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Diagnosis and treatment of irritable bowel syndrome with predominant constipation in the primary-care setting: focus on linaclotide

Authors Chandar AK

Received 10 June 2017

Accepted for publication 15 September 2017

Published 31 October 2017 Volume 2017:10 Pages 385—393

DOI https://doi.org/10.2147/IJGM.S126581

Checked for plagiarism Yes

Review by Single-blind

Peer reviewers approved by Dr Colin Mak

Peer reviewer comments 2

Editor who approved publication: Dr Scott Fraser


Apoorva Krishna Chandar1,2

1Department of Gastroenterology and Liver Disease, Case Western Reserve University, 2Digestive Health Institute, University Hospitals Cleveland Medical Center, Cleveland, OH, USA

Abstract: Irritable bowel syndrome (IBS) is a complex functional gastrointestinal disorder that is exceedingly common in clinical practice. IBS with predominant constipation (IBS-C) is a subtype of IBS that accounts for more than a third of the IBS diagnosed. Diagnosis of IBS requires a careful personalized approach, a comprehensive clinical history, limited but relevant investigations, and continued follow-up. Major IBS societies and guidelines recommend offering a positive diagnosis of IBS based on presenting symptomatology. Abdominal pain that may or may not be relieved by defecation is the cardinal symptom of IBS; distension and bloating are other common symptoms. Careful attention should be paid to alarm symptoms before a diagnosis of IBS is made. Pharmacotherapy with linaclotide is recommended for moderate–severe IBS-C, based on high-quality evidence from randomized controlled trials. Diarrhea is the major side effect of linaclotide, and limited cost-effectiveness data currently exist.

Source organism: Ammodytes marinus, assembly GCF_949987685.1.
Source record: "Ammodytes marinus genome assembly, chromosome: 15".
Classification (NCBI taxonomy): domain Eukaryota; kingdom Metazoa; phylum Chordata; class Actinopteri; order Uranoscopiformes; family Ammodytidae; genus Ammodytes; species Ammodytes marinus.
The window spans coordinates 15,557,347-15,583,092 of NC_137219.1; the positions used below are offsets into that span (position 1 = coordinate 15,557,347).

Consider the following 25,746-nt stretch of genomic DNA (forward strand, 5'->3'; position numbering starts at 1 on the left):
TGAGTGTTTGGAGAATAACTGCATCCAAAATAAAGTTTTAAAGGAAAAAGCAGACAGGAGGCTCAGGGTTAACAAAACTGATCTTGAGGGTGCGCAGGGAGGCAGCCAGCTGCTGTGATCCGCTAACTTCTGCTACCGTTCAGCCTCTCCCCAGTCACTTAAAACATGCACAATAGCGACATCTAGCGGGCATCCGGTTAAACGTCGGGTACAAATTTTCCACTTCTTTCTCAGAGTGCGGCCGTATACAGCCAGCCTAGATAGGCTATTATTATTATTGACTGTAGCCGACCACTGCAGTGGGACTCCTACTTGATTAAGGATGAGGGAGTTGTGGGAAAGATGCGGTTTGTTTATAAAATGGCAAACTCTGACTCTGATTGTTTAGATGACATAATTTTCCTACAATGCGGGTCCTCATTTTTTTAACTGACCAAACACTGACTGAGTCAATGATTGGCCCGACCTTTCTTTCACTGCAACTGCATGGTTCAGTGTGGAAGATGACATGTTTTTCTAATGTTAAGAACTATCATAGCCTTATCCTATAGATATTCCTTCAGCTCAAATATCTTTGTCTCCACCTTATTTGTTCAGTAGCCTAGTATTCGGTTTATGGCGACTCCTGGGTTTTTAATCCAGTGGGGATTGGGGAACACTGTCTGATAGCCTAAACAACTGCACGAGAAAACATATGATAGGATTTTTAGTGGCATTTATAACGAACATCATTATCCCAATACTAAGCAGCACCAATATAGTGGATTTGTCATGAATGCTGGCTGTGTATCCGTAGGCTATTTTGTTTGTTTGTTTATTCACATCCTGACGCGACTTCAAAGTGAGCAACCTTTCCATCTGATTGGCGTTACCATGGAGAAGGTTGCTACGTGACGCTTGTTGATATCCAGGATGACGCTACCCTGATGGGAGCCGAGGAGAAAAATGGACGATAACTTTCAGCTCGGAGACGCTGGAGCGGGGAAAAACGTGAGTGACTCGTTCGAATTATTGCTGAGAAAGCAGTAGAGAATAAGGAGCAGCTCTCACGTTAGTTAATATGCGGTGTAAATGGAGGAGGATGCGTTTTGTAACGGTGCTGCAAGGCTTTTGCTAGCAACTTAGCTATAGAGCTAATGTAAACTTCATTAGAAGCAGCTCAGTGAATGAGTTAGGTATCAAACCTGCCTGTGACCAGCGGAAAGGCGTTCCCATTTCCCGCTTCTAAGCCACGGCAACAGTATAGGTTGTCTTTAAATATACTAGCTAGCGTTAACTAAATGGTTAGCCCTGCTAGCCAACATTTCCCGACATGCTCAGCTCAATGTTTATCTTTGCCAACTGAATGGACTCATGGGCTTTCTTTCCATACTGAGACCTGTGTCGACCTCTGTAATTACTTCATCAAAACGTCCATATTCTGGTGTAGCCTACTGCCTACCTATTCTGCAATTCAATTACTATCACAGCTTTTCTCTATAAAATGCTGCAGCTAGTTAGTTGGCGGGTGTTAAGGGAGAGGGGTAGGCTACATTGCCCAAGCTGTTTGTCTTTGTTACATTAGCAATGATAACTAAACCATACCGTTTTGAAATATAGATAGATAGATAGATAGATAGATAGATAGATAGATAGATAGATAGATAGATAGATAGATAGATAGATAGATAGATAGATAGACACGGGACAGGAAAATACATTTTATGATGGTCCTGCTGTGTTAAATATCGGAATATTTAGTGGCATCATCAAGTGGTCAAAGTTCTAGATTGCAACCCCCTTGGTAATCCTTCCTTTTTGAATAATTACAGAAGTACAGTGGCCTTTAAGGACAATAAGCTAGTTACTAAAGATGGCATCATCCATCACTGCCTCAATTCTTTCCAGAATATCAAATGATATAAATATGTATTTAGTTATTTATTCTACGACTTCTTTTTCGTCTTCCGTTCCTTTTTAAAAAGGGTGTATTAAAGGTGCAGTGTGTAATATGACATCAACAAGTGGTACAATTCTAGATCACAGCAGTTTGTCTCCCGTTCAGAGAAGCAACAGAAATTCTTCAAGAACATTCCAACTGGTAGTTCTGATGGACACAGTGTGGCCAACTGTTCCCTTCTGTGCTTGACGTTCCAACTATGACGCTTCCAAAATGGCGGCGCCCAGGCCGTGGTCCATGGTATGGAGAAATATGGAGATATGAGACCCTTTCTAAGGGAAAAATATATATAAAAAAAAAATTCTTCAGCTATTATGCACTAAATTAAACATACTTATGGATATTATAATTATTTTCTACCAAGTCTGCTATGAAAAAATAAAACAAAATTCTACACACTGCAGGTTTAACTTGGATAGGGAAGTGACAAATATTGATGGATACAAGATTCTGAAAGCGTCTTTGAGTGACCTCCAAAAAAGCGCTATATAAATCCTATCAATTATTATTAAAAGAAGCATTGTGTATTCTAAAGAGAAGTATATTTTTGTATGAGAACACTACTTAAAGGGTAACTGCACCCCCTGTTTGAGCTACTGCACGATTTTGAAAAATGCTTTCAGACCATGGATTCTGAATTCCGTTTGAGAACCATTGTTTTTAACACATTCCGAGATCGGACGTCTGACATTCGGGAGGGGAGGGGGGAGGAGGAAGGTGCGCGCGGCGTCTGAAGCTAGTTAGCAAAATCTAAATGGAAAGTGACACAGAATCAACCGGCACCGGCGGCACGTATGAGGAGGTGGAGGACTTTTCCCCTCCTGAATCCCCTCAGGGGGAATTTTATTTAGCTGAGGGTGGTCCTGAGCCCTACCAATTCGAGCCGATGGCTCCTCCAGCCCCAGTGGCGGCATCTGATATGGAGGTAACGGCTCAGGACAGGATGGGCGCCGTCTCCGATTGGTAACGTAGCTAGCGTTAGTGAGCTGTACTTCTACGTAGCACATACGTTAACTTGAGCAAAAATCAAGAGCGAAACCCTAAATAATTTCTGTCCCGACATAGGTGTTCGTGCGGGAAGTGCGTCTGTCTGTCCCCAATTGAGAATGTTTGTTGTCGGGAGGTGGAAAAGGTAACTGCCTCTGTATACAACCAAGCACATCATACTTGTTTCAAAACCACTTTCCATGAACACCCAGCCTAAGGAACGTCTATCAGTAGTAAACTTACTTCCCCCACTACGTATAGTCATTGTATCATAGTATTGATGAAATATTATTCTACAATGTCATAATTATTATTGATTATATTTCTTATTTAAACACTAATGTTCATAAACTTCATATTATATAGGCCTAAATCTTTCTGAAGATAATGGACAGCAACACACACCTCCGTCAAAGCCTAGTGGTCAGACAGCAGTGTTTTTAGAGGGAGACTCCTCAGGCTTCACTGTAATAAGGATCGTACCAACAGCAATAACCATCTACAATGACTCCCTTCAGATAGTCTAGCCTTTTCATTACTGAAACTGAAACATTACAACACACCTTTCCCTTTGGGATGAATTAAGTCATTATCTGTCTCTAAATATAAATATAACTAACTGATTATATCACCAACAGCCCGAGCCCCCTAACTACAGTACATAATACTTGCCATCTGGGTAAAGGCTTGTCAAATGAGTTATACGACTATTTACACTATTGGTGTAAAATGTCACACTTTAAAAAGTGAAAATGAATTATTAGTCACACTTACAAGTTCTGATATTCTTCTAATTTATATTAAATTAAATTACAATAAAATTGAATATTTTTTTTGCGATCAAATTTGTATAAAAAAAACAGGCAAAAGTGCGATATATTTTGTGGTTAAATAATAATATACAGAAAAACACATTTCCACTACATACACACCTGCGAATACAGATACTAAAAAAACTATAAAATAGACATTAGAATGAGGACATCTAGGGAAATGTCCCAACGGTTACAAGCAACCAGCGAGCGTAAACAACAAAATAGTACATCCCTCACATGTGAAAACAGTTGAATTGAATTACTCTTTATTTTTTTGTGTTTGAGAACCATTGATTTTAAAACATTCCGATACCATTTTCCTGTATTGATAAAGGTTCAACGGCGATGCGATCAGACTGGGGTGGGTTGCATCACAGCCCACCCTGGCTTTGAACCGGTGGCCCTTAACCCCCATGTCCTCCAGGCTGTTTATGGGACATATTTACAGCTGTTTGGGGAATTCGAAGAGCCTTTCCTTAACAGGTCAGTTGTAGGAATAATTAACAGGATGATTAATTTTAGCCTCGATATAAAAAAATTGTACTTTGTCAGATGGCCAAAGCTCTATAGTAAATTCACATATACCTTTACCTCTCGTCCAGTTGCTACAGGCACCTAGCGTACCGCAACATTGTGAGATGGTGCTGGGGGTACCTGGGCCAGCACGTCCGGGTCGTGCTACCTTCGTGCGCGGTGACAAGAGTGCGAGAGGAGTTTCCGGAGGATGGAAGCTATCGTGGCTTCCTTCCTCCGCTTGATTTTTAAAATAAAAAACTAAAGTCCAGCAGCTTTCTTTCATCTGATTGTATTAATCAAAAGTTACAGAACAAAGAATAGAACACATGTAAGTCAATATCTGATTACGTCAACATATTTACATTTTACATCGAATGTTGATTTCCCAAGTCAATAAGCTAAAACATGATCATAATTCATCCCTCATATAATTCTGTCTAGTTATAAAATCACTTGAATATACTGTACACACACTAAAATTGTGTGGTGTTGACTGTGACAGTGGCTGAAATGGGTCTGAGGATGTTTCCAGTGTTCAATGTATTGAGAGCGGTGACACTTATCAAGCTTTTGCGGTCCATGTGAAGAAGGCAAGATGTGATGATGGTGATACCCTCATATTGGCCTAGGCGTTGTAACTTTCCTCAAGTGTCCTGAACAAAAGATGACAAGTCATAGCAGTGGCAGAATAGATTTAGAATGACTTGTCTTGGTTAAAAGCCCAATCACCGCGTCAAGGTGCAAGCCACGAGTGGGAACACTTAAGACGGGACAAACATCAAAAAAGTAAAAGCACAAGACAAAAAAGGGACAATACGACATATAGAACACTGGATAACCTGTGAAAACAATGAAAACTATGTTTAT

Keywords: irritable bowel syndrome, irritable bowel syndrome with predominant constipation, primary care, Rome IV, linaclotide, systematic review
 

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